We ordered two appetizers to share. The first one was black-eyed pea fritters. Black eyed peas are blended and mashed with peppers, leeks, onions, and celery and then deep fried. They were crispy on the exterior and soft and creamy inside. The fritters had great flavor on its own, so I did not think it needed the guacamole it came with. My coworker would probably disagree since she ate up the guacamole.
Our waitress recommended the spicy chicken wings. This is no ordinary chicken because it’s cooked in duck fat. The sauce was similar to what you would find in a spicy buffalo wing. These were so delicious, I ate more than my share of them.  
One of my coworkers ordered the fried chicken which came with garlic mashed potatoes and a buttermilk biscuit. It came with three pieces of chicken, so I was offered the fried chicken drumstick. It was good, but turned into great very quickly after dipping it in H & H’s homemade hot sauce.  
My other coworker ordered the summer squash ravioli that was served in a tomato cream sauce. I didn’t try it, but she left her plate clean so I’m pretty sure she thoroughly enjoyed this dish.
I ordered the country fried steak which came with garlic mashed potatoes, heirloom carrots, mustard greens, and alligator gravy. A thin flat iron steak was used and coated in a batter like fried chicken. It was the best dish of the evening.  
We each selected a dessert. I ordered the French vanilla ice cream with olive oil, toasted almonds, and sea salt. This is one of my favorite flavor combinations. One of my coworkers also chose an ice cream. Her chocolate ice cream came with dulce de leche and pecans. These both felt like mini sundaes. I was happy.

The final dessert was the chocolate mousse crunch which came with hazelnuts, brandied cherry, and cherry coulis. I took a small bite since I wanted to eat all my ice cream. I liked the variety of textures and the focus on cherries in this dessert.
Hops & Hominy is pretty awesome. It’s a hidden gem that is worth finding in San Francisco. I look forward to coming back.

Fatted Calf: Salumi Class

Last weekend I attended a salumi making class at Fatted Calf in Napa. I signed up to take the course last September and have been looking forward to it ever since. This is a class my BFF recommended to me after taking it herself.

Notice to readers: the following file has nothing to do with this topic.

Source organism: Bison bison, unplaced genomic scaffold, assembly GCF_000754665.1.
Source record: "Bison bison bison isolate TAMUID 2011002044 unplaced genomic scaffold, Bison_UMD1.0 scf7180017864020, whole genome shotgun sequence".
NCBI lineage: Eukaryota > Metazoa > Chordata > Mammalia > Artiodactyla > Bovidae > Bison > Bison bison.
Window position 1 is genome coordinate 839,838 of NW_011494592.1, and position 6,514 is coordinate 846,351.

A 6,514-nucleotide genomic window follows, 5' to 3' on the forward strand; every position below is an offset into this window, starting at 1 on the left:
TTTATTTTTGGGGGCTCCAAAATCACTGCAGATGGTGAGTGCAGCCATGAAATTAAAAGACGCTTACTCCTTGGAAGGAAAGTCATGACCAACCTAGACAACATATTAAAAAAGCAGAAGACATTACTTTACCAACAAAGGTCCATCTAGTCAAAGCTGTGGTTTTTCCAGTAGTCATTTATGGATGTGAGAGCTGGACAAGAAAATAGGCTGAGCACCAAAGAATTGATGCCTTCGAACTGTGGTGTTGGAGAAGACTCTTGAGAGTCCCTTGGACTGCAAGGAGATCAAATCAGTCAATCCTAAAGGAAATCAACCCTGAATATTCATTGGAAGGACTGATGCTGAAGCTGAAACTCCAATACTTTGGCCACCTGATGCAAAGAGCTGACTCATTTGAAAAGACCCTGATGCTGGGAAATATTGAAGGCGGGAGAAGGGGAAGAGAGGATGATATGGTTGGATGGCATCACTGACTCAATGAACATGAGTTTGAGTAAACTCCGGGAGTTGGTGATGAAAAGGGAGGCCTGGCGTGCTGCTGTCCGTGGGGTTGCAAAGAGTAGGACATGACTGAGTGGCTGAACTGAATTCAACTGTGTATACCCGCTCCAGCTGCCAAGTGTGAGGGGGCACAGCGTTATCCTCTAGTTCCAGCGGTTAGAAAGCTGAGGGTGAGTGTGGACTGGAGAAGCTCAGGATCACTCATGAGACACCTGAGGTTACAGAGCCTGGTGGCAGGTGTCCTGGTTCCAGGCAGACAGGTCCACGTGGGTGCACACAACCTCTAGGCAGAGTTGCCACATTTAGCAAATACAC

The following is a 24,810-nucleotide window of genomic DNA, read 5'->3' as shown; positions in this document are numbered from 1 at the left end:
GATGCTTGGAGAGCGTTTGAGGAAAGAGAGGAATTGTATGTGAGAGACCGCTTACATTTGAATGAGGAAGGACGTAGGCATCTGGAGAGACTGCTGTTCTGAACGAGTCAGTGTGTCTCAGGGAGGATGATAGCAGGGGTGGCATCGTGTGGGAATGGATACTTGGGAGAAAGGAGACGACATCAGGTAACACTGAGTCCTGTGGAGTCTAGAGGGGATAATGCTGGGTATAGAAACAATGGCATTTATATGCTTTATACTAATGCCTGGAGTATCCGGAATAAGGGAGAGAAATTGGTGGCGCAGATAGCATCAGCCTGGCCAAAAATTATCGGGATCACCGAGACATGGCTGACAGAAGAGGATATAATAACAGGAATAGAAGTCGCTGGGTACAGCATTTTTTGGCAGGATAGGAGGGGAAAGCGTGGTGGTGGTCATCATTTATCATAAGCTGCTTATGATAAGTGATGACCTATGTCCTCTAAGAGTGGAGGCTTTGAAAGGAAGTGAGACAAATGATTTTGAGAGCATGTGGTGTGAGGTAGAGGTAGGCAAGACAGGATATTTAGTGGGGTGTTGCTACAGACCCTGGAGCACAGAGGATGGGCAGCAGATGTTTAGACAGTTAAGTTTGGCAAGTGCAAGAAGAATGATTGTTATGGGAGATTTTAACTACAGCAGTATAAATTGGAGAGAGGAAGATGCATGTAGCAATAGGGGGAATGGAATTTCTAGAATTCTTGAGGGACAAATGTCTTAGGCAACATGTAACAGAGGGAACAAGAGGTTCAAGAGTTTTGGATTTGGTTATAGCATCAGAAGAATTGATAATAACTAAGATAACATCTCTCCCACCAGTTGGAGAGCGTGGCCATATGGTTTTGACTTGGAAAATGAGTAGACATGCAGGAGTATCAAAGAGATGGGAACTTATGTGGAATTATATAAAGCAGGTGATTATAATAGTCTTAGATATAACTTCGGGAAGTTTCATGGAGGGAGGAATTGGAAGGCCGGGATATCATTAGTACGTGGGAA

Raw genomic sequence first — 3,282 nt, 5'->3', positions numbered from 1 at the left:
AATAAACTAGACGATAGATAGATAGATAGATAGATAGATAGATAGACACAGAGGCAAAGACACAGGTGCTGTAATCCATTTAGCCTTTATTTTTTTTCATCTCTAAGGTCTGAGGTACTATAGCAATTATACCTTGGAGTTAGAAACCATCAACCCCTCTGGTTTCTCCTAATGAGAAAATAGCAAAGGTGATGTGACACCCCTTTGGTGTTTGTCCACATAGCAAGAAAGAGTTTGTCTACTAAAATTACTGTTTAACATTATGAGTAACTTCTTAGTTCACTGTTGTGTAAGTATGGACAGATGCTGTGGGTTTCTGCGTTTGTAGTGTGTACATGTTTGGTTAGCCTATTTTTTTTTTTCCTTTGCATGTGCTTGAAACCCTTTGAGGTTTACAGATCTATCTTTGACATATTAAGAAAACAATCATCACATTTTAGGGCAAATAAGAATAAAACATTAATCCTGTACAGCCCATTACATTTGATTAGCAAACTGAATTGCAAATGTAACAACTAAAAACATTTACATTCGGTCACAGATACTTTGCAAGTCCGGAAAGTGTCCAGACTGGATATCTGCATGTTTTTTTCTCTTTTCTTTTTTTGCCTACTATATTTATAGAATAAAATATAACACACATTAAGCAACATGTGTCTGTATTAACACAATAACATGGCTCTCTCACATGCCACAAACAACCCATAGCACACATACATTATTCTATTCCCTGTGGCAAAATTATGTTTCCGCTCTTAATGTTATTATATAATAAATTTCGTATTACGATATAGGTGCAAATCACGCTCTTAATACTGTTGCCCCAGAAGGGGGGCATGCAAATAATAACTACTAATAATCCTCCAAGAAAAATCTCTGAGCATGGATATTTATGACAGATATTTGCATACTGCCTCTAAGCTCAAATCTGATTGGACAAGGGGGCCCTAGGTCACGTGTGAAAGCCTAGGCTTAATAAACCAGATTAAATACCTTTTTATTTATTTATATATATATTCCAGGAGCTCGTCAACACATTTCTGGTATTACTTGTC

The drive to Napa from Oakland took about fifty minutes. The course runs about four hours and includes snacking on a well stocked charcuterie platter, lunch, and bringing goodies home. The class was made up of twelve students and three instructors, led by Taylor who would teach us how to make three items.  

The first item we made was “salame cotto” which means cooked salami. We watched as the pork meat and skin was grounded in a heavy duty machine. We then hand mixed the meat and seasonings before learning how to stuff the casing with the meat. 
We labeled our own “salame cotto” which were taken away to be steamed at a low heat. When it reached its doneness, it was placed in an ice bath. At this point, it is ready to eat. I placed mine in the refrigerator as soon as I got home. After a week, I finally cut it open to make a delicious tasting sandwich.  
The next item we learned about was guanciale, cured pork jowl. I am familiar with this meat having used it in pastas. It is loaded with fat which also means it is loaded with flavor. In this part of the course, we also learned a new skill, trimming glands from the jowl with a boning knife. There is a long timely process to get the pork jowl from its raw form to guanciale. There is a curing process, refrigeration process, and drying out process. Since the class is four hours, we would not be taking home the pork jowl we worked on, but someone else’s. 
Last night I made a simple pasta dish called Pasta alla Gricia, a recipe from Mark Bittman. It was a good way to make my homemade guanciale the star. The ingredients are limited to spaghetti, guanciale, black pepper, and Pecorino Romano cheese. I’ll be exploring other recipes to use my guanciale in the next few months.
The final item we made were “cacciatorini.” These are small, thin salami. After hand mixing the pork and seasonings, we had the opportunity to case three links, tying them together. We would take our own “cacciatorini” home to dry in a dark cool space.